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Three Colts greats named among Pro Football HoF Class of 2024’s 25 modern-era semifinalists

Three legendary Colts from one of the most successful eras of the franchise’s football have been named as semifinalists for potential football immortality in 2024.

NFL: NOV 28 Buccaneers at Colts Photo by Jeffrey Brown/Icon Sportswire via Getty Images

On Tuesday, the Pro Football Hall of Fame announced its 25 modern-era players who have been named as semifinalists for the upcoming Class of 2024.

Among those highly accomplished semifinalists, there were three longtime Indianapolis Colts: Dwight Freeney, Robert Mathis, and Reggie Wayne.

Each has been named a semifinalist as follows in prior years: Freeney (2), Mathis (3), and Wayne (5).

The 25 modern-era semifinalists will be further trimmed down to 15 finalists, and the Hall of Fame selection committee will select the Class of 2024 (between four and nine players) ahead of Super Bowl XLVIII in Las Vegas with the results being announced live on NFL Honors Night (February 8th, 2024).

Here’s a bit of a brief breakdown on these legendary Colts greats:


Indianapolis Colts Dwight Freeney... SetNumber: X69800 TK1

Dwight Freeney

Biography: Originally selected by the Colts in the first round of the 2002 NFL Draft, the ‘undersized’ 6’1,” 268 pound sackmaster was part wrecking ball meets Tasmanian Devil—featuring a patented spin move that would simply demoralize even the league’s best left tackles. Freeney wasn’t all speed off the edge though, as he had a surprising bull rush and was difficult to block with his lower center of gravity and unique playing strength. He was one of the most dominant pass rushers of his era as a certified game wrecker off the edge.

Accolades: Super Bowl XLI Champion, 3x NFL First-Team All-Pro, 1x NFL 2nd Team All-Pro, 7x Pro Bowler, NFL Sacks Leader, NFL Forced Fumbles, Co-Leader, NFL 2000s All-Decade Team, and Colts Ring of Honor.

Playing Career: Indianapolis Colts (2002-12), San Diego Chargers (2013-14), Arizona Cardinals (2015), Atlanta Falcons (2016), Seattle Seahawks (2017), and Detroit Lions (2017).

Career Stats: 350 tackles (299 solo), 128 tackles for loss, 125.5 sacks, and 47 forced fumbles during 218 career games (157 starts).


Indianapolis Colts v Cleveland Browns Photo by: Diamond Images/Getty Images

Robert Mathis

Biography: Along with Freeney, Mathis formed one of the fiercest and most prolific pass rushing pairings in league history. However, make no mistake about it, Mathis was a genuinely great player in his own right. As a 2003 5th round pick, Mathis worked his way from special teams to situational pass rusher to NFL All-Pro. He featured speed, agility, athleticism, and as the league’s career leader in forced fumbles (52), the unique ability to consistently strip-sack opposing quarterbacks and oftentimes, during pivotal moments late in a game. Mathis was lauded for his locker room leadership, and in addition to Reggie Wayne (*below), helped bridge the gap between the Peyton Manning and Andrew Luck eras of Colts football. Not to mention, successfully made the transition from 4-3 defensive end to 3-4 outside linebacker off the edge.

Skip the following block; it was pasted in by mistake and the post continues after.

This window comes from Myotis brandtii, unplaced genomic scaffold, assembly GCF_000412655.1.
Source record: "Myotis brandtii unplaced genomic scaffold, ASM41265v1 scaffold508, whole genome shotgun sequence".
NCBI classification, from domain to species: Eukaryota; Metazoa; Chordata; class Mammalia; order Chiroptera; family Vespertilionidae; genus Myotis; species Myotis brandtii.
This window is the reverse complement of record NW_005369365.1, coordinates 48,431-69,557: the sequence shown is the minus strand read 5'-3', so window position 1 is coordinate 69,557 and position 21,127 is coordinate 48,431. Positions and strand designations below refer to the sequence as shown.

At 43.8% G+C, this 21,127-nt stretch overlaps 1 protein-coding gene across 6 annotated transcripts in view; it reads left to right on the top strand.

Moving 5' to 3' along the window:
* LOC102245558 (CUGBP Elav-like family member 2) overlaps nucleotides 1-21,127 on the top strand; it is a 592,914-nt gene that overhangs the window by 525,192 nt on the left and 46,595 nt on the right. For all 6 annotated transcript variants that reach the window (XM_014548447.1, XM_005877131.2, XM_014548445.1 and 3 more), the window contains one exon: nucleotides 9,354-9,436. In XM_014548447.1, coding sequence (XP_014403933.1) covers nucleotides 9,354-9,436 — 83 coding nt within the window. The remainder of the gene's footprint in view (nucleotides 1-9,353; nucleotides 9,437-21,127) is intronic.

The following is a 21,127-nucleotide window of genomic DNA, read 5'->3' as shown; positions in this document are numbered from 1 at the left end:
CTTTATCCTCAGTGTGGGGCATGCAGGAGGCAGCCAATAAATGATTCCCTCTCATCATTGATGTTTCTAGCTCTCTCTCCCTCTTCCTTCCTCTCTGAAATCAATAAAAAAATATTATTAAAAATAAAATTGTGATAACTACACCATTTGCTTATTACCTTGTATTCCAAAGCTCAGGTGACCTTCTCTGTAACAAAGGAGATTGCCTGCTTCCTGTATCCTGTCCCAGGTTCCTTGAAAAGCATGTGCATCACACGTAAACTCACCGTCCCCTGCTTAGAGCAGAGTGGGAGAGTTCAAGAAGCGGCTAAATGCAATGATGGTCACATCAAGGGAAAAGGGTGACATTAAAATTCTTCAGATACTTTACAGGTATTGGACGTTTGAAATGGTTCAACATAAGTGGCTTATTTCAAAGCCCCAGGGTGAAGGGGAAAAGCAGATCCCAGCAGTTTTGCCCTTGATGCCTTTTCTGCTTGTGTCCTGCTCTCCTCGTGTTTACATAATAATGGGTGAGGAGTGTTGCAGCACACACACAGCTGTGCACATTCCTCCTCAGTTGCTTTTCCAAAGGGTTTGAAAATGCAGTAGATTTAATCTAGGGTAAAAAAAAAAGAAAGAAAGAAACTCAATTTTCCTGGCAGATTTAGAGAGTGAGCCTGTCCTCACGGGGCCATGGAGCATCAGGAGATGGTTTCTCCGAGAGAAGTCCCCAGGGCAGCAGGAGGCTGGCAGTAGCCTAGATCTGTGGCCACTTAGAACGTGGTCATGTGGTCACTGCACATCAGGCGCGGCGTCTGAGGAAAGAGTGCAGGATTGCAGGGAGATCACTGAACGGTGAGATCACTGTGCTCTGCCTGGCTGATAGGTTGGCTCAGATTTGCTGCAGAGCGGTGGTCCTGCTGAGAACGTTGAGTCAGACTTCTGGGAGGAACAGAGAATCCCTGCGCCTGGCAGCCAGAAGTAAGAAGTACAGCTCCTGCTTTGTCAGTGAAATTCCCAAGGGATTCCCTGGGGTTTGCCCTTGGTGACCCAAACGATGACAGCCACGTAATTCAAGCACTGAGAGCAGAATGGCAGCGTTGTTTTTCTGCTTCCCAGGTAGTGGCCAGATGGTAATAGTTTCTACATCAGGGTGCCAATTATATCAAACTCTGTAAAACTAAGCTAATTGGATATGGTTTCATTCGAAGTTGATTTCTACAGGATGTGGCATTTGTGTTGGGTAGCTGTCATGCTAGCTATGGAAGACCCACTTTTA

Accolades: Super Bowl XLI Champion, 2x NFL First-Team All-Pro, 5x Pro Bowler, Deacon Jones Award recipient, 3x NFL Forced Fumbles Leader, and Colts Ring of Honor.

Playing Career: Indianapolis Colts (2003-16)

Stats: 538 tackles (408 solo), 108 tackles for loss, 123.0 sacks, 54 forced fumbles, and 1 interception during 192 career games (121 starts).


Indianapolis Colts Reggie Wayne, 2005 AFC Wild Card Playoffs SetNumber: X72596

Reggie Wayne

Biography: Perhaps the ‘Robin’ to Hall of Famer Marvin Harrison’s ‘Batman’ to begin his illustrious Colts career (as a former Indy 2001 first round pick), the pair formed one of the most highly productive wide receiver duos in all-time NFL history—with the unworldly Peyton Manning throwing them tight spirals. Wayne also eventually showed that even without #88, #87 was a bonafide #1 wideout (and a ‘Bruce’ Wayne) by his own merits. While he was never the most dominating athlete physically, Wayne was as sure-handed and pristine of a route runner as you’ll ever see in today’s game (and had deceptive speed)—with a knack for making critical catches during the game’s biggest moments. You may as well have called Wayne ‘Mr. Third Down’ with his propensity to make key catches to consistently move the sticks and sustain long scoring drives for one of the league’s best offenses during the golden ‘Manning Era’ of Colts football. Wayne was highly regarded as a locker room leader (and a beloved fan favorite) for the Colts and as mentioned, was instrumental in bridging two eras of iconic Indy quarterbacks. He also wasn’t done with the Colts after his playing career ended, as he is now the wide receivers coach for the team.

Accolades: Super Bowl XLI Champion, First-Team NFL All-Pro, 2x NFL 2nd-Team All-Pro, 6x Pro Bowler, NFL Receiving Yards Leader, Colts All-Time Leader in Games Played, and Colts Ring of Honor.

Playing Career: Indianapolis Colts (2001-14)

Stats: 1,070 receptions for 14,345 receiving yards and 82 touchdown receptions during 211 career games (197 career starts).